Religious Liberty in Public Schools

Religious Liberty in Public Schools Chalkboards 2013View as PDF

This handout serves as a guide for understanding the rights and constitutional limitations when it comes to religion in public schools. The text is below:

Students can pray in school.
Prayer is a constitutional right, but it cannot be forced on others. Prayer also cannot be performed in a manner that could be taken as a school endorsement of the prayer. Voluntary, student-initiated prayer is permitted if it is not disruptive, but school-sponsored prayer is not allowed.

Students can wear religious clothing and accessories.
Religious messages on clothing are permissible to the same extent that other messages are allowed. If a school has a dress code that does not permit any words on any clothing, then that also applies to religious words. Generally, if words or symbols are allowed, then religious words and symbols cannot be excluded.

Religious groups can meet on school grounds.
Events that are student-initiated and meet when class is not in session (like prayer around a flagpole before school begins) are constitutional. Schools also are required to give religious groups the same access to school grounds as they do other groups that are not related to school curriculum. Students cannot force a captive audience to participate in a religious exercise, and school personnel cannot encourage, discourage or participate in religious groups or events.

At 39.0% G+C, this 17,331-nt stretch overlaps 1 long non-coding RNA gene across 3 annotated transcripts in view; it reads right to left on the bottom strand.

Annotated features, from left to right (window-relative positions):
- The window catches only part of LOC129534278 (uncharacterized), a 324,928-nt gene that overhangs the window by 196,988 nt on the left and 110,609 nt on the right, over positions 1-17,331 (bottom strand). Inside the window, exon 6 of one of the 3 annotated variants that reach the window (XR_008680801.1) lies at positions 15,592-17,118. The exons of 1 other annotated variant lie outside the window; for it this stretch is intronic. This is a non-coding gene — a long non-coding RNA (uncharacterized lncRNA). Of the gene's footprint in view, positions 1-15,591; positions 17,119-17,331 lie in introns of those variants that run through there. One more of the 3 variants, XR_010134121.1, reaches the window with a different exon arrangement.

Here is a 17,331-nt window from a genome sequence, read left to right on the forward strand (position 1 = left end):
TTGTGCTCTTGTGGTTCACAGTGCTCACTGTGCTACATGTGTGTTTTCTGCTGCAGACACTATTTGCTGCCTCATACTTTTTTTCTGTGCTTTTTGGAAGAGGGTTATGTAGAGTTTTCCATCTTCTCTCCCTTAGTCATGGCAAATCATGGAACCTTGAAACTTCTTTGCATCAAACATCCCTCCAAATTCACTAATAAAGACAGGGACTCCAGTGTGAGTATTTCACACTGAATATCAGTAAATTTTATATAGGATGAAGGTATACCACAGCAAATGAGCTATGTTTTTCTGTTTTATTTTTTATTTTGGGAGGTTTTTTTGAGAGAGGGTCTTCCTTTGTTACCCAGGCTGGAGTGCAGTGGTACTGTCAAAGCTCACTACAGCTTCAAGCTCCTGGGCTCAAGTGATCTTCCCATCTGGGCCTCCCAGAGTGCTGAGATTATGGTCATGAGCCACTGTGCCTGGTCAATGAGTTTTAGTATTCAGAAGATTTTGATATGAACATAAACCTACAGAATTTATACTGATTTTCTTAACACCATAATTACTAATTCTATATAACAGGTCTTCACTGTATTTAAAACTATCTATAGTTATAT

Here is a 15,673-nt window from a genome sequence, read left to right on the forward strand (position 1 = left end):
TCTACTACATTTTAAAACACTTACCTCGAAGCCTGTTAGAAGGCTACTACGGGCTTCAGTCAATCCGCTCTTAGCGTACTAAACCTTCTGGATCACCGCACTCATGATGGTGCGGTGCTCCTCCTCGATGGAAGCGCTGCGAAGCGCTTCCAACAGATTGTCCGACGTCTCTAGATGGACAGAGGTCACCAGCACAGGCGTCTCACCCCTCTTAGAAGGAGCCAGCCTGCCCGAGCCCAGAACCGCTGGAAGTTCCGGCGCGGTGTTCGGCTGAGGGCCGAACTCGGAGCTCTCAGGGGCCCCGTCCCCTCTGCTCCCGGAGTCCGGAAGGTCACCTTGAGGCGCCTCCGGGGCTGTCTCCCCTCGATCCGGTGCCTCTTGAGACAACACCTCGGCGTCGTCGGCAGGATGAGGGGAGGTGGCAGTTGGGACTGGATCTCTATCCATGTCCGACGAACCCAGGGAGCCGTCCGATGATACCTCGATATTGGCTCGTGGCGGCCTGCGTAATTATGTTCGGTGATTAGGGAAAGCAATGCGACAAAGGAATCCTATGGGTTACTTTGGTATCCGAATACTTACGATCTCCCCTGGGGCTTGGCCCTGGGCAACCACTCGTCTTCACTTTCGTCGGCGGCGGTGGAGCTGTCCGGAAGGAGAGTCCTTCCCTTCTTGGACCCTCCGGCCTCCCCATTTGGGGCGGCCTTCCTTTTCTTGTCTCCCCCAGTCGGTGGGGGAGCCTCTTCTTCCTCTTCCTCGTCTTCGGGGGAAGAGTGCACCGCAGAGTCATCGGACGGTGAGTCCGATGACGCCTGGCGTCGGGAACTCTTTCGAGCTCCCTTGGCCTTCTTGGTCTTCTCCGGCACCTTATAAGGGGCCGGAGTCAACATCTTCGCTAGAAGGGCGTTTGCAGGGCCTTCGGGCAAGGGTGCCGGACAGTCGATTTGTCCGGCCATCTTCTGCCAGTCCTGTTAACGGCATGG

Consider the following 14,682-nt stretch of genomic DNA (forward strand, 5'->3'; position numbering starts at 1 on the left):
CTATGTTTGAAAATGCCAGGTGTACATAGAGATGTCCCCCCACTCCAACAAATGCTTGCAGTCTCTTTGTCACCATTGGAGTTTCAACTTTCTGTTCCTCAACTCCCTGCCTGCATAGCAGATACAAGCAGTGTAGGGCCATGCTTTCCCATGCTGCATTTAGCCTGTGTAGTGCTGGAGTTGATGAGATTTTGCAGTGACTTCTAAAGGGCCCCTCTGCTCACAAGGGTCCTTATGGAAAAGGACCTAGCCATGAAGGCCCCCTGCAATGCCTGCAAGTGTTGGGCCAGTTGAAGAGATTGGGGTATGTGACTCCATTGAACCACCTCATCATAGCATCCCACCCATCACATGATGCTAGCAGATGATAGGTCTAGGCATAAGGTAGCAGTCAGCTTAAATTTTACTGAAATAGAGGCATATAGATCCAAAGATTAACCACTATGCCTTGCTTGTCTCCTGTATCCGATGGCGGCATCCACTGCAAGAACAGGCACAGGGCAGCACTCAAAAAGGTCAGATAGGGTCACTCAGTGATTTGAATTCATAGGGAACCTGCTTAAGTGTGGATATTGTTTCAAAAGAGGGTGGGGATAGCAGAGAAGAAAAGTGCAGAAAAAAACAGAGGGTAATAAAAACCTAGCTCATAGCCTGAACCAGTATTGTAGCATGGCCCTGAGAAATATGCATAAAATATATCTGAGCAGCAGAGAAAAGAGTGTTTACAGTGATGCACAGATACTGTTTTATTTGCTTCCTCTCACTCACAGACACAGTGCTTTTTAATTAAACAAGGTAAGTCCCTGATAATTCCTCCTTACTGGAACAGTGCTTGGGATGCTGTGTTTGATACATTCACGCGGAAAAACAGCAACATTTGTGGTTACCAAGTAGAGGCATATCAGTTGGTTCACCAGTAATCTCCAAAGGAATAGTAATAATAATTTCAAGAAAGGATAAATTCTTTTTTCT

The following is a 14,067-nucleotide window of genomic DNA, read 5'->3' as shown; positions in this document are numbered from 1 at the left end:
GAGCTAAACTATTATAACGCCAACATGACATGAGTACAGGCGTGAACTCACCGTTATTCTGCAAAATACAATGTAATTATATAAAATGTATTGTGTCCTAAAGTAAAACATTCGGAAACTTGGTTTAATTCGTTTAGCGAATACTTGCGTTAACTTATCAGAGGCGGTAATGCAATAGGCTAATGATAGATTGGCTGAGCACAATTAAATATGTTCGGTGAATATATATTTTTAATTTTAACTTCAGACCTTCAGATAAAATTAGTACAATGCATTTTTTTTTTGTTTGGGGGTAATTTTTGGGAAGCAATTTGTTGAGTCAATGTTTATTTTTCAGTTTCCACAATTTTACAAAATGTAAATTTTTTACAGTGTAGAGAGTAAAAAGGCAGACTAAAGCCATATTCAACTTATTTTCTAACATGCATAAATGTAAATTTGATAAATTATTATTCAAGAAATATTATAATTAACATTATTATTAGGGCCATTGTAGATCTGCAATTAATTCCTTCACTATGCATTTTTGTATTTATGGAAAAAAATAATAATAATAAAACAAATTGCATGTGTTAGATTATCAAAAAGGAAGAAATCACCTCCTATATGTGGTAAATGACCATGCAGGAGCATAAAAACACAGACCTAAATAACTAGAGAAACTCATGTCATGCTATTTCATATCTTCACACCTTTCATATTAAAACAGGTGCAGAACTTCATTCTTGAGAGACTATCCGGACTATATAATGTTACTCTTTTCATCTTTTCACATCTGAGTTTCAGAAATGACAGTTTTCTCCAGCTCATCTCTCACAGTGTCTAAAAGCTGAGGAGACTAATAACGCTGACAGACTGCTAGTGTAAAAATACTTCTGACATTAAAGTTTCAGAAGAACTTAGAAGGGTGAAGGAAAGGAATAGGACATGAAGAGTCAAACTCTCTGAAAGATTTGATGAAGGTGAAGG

Teachers can teach about religion.
Religion may be taught as an academic, objective subject. For example, teachers can teach about the role of religion in history, literature and culture. Religion should not be taught from a devotional or worship perspective. Teachers may not proselytize or teach biblical creationism as science.

Students may express their faith in school.
Students are free to pray, read Scripture, make religious comments in class (when relevant to a subject being discussed) and even share their faith with others at school. Students cannot disrupt a classroom or harass others, but they have the right to talk about their beliefs.

Visit www.BJConline.org for more information.
The Baptist Joint Committee’s website has downloadable issue guides for parents and teachers.

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